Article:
Why Does My Dog Get Aggressive At Dog Parks?

At our dog training center in Northern Virginia, we always tell people to stay away from dog parks.

Many people wrongly assume that dogs parks are great for socializing, letting their dog burn off energy, and playing; however, more often than not it will eventually end badly.

Do not take your puppy to dog parks for socialization. Yes, you read this correctly, dog parks are a bad idea in my opinion. Again, we receive many e-mails from people whose dogs are now aggressive toward other dogs after being bitten at a dog park. People do not realize that this happens all the time, and they just do not hear about it. Only attacks on people make the news, not attacks on other dogs. The dogs at dog parks come from a wide variety of backgrounds and their owners often know very little about their own dog. Unlike a doggy day-care, in a dog-park environment, there are no trained supervisors walking around, ensuring the play is safe. Also, no evaluations are done in order to accept the dogs into the dog park. Essentially, you are taking a big gamble by exposing your dog to other dogs you know nothing about.

Usually, the dogs in dog parks are of various sizes, backgrounds, and levels of training. Essentially, they are a pack of dogs. Dogs usually consider themselves a pack when there are four or more dogs present. As you know, any time there is a pack, there has to be a pack leader. In order for a dog to become the pack leader, he has to assert his force onto other dogs to show them he is in charge of the pack. The end result is a dog getting bitten. Now, your dog that you have done so great with is now dog-aggressive because he was bitten by another dog at a dog park, and now he associates dogs with being harmed.  You can read my blog post on dealing with a dog aggressive dog here.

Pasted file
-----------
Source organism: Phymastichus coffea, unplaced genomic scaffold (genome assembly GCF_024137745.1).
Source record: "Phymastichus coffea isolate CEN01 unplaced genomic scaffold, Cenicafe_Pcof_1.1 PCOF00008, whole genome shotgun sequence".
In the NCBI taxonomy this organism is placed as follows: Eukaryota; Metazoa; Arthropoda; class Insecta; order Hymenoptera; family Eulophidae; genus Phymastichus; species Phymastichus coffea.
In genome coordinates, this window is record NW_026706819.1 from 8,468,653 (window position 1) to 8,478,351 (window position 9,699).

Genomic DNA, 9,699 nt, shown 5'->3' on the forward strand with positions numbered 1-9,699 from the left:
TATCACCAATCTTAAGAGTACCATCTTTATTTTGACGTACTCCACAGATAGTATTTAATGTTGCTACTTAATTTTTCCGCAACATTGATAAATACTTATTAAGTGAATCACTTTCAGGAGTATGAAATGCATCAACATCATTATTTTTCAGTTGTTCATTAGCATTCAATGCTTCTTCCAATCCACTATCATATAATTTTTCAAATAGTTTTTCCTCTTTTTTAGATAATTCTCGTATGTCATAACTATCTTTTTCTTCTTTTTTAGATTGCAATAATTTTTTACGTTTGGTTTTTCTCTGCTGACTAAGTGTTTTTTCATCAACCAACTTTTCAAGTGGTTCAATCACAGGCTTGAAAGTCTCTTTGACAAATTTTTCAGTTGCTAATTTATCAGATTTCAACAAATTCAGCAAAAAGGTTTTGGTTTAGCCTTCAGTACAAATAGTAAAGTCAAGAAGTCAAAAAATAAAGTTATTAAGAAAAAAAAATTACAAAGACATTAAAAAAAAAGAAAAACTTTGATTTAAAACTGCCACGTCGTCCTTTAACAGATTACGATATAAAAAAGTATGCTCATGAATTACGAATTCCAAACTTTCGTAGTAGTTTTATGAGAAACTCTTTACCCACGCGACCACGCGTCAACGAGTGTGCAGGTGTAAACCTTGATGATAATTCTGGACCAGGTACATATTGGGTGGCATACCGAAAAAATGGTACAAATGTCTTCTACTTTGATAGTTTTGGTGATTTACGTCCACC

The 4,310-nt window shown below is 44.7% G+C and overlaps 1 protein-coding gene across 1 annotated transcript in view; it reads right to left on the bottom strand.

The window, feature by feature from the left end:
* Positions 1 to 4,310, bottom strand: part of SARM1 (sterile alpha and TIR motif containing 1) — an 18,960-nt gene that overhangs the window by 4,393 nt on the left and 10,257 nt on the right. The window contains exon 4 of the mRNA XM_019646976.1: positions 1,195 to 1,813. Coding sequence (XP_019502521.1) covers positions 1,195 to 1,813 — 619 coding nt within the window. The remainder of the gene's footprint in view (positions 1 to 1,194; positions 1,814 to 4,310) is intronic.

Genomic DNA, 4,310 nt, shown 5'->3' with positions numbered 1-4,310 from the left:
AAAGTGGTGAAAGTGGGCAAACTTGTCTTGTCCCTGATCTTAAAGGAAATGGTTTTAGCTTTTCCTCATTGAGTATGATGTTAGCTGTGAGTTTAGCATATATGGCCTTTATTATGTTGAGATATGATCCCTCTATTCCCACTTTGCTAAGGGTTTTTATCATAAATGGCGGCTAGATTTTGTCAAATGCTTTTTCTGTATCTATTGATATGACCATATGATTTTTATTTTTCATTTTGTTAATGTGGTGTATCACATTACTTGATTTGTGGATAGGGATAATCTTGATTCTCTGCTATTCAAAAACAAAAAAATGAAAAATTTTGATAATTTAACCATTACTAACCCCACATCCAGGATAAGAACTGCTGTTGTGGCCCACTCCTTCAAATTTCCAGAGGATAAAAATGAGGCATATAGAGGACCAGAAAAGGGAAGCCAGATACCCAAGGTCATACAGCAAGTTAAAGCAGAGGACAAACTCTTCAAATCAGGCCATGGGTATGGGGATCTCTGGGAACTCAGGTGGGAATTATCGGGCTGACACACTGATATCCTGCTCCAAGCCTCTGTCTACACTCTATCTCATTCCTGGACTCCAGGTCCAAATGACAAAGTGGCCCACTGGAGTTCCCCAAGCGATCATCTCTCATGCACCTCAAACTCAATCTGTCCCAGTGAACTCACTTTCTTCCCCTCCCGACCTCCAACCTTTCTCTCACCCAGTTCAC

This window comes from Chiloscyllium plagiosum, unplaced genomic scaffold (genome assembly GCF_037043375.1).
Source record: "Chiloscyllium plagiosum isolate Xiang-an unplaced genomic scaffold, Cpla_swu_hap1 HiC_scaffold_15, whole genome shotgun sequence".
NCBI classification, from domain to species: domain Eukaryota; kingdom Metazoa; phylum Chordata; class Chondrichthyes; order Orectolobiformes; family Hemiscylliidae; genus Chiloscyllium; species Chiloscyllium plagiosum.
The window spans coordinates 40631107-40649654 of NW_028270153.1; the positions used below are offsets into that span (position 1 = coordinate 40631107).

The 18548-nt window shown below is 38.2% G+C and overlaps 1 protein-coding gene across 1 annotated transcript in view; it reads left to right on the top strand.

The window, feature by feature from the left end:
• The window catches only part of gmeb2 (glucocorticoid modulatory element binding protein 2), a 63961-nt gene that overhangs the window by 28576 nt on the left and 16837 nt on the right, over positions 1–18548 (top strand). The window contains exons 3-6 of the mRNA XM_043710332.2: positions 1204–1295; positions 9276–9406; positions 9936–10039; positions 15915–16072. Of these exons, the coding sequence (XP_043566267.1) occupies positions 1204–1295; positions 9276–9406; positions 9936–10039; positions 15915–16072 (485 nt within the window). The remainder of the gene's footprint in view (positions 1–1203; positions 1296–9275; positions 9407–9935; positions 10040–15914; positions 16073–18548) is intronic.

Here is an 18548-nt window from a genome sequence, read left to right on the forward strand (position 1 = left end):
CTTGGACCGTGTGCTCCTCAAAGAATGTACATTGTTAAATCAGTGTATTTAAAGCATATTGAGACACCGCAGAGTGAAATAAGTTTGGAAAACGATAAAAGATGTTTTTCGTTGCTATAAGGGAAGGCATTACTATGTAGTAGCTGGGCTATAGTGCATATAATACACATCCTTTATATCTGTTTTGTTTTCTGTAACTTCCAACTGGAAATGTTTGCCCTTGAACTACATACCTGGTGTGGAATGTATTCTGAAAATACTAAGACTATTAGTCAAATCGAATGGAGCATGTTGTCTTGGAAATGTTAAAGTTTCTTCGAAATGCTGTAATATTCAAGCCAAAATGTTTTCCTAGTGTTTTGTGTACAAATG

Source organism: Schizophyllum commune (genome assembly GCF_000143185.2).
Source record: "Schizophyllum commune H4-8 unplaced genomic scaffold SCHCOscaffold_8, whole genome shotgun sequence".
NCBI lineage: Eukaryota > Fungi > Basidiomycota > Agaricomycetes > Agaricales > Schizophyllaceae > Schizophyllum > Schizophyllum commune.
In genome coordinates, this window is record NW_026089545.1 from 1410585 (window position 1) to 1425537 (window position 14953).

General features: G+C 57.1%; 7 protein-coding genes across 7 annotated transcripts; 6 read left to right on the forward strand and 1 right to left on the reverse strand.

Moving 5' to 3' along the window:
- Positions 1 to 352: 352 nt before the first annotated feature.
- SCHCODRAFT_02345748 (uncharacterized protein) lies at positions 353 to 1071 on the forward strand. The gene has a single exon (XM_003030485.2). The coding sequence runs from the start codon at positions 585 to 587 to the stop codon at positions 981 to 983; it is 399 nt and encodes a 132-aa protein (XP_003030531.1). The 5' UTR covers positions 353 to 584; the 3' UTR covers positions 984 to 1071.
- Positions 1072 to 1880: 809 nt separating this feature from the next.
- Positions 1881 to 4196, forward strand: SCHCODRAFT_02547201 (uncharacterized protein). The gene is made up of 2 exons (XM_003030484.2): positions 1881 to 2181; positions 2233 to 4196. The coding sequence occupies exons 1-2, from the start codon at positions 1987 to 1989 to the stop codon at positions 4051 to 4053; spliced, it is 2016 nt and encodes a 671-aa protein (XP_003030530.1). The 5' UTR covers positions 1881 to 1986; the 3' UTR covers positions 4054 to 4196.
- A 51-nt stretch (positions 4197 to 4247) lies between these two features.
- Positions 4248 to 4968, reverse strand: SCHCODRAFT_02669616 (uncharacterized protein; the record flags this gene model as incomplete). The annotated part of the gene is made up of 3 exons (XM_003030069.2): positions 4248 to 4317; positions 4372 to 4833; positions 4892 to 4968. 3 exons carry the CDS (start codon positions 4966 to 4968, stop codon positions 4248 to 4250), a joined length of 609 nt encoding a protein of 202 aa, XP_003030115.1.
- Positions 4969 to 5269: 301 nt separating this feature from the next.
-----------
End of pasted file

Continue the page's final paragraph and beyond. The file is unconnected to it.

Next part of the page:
There are numerous other ways to socialize your dog without the use of a dog park, such as taking them to a doggy day-care. As I mentioned above, doggy day-cares evaluate dogs before admitting them into their facility, drastically reducing the chances of a dominant dog being there. Additionally, they have trained personnel constantly monitoring the dogs’ behaviors. In the event that a dog does start displaying any dominant characteristics, they are immediately corrected or separated from the group. Another good way to socialize is one-on-one with other known dog-friendly dogs. Or take them to a pet store on the weekends so they can interact with other dogs and people in a controlled environment.

So, my best advice is to avoid dog parks with your dogs, you and your dog will be glad you did.

 

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